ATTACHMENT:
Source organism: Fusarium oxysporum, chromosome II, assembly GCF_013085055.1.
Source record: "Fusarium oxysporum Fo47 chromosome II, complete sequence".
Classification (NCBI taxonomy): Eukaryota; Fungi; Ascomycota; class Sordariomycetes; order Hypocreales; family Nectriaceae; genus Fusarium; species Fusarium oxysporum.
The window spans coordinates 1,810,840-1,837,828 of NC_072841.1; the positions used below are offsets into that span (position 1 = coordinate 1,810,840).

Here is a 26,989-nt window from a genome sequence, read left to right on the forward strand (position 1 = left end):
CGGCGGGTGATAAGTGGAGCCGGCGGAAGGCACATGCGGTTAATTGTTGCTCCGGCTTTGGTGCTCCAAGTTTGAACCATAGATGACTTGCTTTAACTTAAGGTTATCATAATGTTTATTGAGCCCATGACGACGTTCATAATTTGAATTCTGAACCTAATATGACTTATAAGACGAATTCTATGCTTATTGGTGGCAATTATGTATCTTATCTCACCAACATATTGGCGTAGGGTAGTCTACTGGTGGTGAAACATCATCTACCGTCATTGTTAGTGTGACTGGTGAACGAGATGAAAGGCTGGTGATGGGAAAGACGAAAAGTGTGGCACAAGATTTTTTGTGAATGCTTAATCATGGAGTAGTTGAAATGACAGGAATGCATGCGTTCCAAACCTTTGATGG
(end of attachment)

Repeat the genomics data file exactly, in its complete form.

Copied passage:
Source organism: Fusarium oxysporum, chromosome II, assembly GCF_013085055.1.
Source record: "Fusarium oxysporum Fo47 chromosome II, complete sequence".
Classification (NCBI taxonomy): Eukaryota; Fungi; Ascomycota; class Sordariomycetes; order Hypocreales; family Nectriaceae; genus Fusarium; species Fusarium oxysporum.
The window spans coordinates 1,810,840-1,837,828 of NC_072841.1; the positions used below are offsets into that span (position 1 = coordinate 1,810,840).

Here is a 26,989-nt window from a genome sequence, read left to right on the forward strand (position 1 = left end):
CGGCGGGTGATAAGTGGAGCCGGCGGAAGGCACATGCGGTTAATTGTTGCTCCGGCTTTGGTGCTCCAAGTTTGAACCATAGATGACTTGCTTTAACTTAAGGTTATCATAATGTTTATTGAGCCCATGACGACGTTCATAATTTGAATTCTGAACCTAATATGACTTATAAGACGAATTCTATGCTTATTGGTGGCAATTATGTATCTTATCTCACCAACATATTGGCGTAGGGTAGTCTACTGGTGGTGAAACATCATCTACCGTCATTGTTAGTGTGACTGGTGAACGAGATGAAAGGCTGGTGATGGGAAAGACGAAAAGTGTGGCACAAGATTTTTTGTGAATGCTTAATCATGGAGTAGTTGAAATGACAGGAATGCATGCGTTCCAAACCTTTGATGG